Again, the effects are relatively small, but small effects across many people can add up. For example, another recent analysis in JAMA Psychiatry indicated that the release of the Netflix series 13 Reasons Why, which portrays a young girl’s suicide, resulting in excess of 103 adolescent suicides, even after controlling for prior temporal and seasonal trends. It would seem not a good idea here to say because study effects are “small,” these 103 adolescents who took their own life do not matter.
A Better Way Forward for Flourishing
The results of these various studies certainly do not imply we should resort to some form of extreme censorship or impose restrictions on freedom of speech. However, we do think the evidence concerning the effects of various forms of media should be made clear, and producers should at least be aware of it when making decisions.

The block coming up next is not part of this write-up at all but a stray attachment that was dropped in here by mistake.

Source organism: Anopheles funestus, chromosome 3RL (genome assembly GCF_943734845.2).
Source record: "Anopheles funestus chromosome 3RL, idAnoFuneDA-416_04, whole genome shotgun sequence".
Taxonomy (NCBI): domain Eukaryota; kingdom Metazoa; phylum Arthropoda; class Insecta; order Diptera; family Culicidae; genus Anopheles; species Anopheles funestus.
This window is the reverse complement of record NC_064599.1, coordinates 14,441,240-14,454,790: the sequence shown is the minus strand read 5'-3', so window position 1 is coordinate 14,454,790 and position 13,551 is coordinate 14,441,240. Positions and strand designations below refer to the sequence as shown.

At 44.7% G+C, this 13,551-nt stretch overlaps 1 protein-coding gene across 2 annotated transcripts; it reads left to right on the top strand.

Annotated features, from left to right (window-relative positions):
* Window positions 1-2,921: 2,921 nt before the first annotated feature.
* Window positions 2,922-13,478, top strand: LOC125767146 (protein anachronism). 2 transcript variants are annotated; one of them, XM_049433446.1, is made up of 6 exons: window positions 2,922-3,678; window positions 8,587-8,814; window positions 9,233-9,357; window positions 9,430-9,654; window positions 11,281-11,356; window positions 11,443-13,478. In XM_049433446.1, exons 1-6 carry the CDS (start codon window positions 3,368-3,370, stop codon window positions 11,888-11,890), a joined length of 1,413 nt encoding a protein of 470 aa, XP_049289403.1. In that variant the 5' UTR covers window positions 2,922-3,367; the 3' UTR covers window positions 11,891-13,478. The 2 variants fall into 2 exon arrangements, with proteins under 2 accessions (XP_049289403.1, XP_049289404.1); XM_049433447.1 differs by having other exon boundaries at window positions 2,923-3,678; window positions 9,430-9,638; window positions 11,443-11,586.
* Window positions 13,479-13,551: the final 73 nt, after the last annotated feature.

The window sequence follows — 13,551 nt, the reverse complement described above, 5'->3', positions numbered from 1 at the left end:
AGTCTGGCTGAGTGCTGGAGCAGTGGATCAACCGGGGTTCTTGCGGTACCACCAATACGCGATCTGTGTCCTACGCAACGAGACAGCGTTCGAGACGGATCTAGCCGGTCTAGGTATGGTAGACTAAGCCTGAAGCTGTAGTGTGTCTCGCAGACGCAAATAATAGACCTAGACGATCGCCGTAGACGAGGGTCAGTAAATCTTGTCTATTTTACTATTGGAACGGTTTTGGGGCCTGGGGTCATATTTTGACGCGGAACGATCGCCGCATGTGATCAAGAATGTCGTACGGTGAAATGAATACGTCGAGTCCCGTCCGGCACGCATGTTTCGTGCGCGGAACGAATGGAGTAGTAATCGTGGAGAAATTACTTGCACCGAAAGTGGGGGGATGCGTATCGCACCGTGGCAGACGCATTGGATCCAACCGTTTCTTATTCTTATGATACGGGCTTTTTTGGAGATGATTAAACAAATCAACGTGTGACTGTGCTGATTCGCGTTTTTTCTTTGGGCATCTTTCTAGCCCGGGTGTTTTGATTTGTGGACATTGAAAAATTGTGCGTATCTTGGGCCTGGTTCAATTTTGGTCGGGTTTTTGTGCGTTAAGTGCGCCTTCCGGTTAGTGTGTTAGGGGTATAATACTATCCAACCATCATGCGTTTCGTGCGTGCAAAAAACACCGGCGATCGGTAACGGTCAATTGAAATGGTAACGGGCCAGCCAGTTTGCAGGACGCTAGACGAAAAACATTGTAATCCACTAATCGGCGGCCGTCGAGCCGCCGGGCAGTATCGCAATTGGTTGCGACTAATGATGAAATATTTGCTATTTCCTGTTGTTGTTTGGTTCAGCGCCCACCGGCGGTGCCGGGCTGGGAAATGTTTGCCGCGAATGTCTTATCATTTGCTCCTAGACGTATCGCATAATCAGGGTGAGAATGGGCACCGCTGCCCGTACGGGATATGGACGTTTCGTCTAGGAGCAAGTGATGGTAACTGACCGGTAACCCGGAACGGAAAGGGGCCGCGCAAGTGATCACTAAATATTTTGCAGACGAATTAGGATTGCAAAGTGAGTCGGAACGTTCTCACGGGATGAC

Moreover, from the consumer’s perspective, while the effects are mostly small, there are, of course, numerous ways to make use of one’s leisure time. A focus on what is good, admirable, and noble may be more conducive to flourishing than playing violent video games or watching media depictions of suicide.
Mathur, M. and VanderWeele, T.J. (2019). Finding common ground in meta-analysis “wars” on violent video games. Perspectives on Psychological Science, 14:705-708.
VanderWeele, T.J., Mathur, M.B., and Chen, Y. Media portrayals and public health implications for suicide and other behaviors. JAMA Psychiatry, Published online May 29, 2019. doi:10.1001/jamapsychiatry.2019.0842.